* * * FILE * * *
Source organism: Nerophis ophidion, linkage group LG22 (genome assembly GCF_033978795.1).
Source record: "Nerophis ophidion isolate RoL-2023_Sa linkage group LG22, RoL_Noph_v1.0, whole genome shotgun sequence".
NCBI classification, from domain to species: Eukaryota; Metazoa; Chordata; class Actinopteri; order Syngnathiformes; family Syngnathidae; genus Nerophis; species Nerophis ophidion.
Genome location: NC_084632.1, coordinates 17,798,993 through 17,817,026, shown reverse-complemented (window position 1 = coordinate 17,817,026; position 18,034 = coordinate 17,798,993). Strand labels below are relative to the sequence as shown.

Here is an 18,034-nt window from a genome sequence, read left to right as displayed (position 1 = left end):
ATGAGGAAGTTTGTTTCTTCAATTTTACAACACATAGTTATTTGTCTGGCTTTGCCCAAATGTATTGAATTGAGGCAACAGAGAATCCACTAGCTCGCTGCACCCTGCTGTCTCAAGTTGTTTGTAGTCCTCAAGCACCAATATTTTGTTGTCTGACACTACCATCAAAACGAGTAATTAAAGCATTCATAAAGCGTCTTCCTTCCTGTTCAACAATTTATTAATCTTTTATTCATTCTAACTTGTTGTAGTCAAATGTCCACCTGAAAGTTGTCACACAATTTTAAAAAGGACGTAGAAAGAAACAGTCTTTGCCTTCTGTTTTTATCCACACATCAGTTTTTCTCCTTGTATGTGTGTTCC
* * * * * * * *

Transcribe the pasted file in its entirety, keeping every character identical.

Source organism: Nerophis ophidion, linkage group LG22 (genome assembly GCF_033978795.1).
Source record: "Nerophis ophidion isolate RoL-2023_Sa linkage group LG22, RoL_Noph_v1.0, whole genome shotgun sequence".
NCBI classification, from domain to species: Eukaryota; Metazoa; Chordata; class Actinopteri; order Syngnathiformes; family Syngnathidae; genus Nerophis; species Nerophis ophidion.
Genome location: NC_084632.1, coordinates 17,798,993 through 17,817,026, shown reverse-complemented (window position 1 = coordinate 17,817,026; position 18,034 = coordinate 17,798,993). Strand labels below are relative to the sequence as shown.

Here is an 18,034-nt window from a genome sequence, read left to right as displayed (position 1 = left end):
ATGAGGAAGTTTGTTTCTTCAATTTTACAACACATAGTTATTTGTCTGGCTTTGCCCAAATGTATTGAATTGAGGCAACAGAGAATCCACTAGCTCGCTGCACCCTGCTGTCTCAAGTTGTTTGTAGTCCTCAAGCACCAATATTTTGTTGTCTGACACTACCATCAAAACGAGTAATTAAAGCATTCATAAAGCGTCTTCCTTCCTGTTCAACAATTTATTAATCTTTTATTCATTCTAACTTGTTGTAGTCAAATGTCCACCTGAAAGTTGTCACACAATTTTAAAAAGGACGTAGAAAGAAACAGTCTTTGCCTTCTGTTTTTATCCACACATCAGTTTTTCTCCTTGTATGTGTGTTCC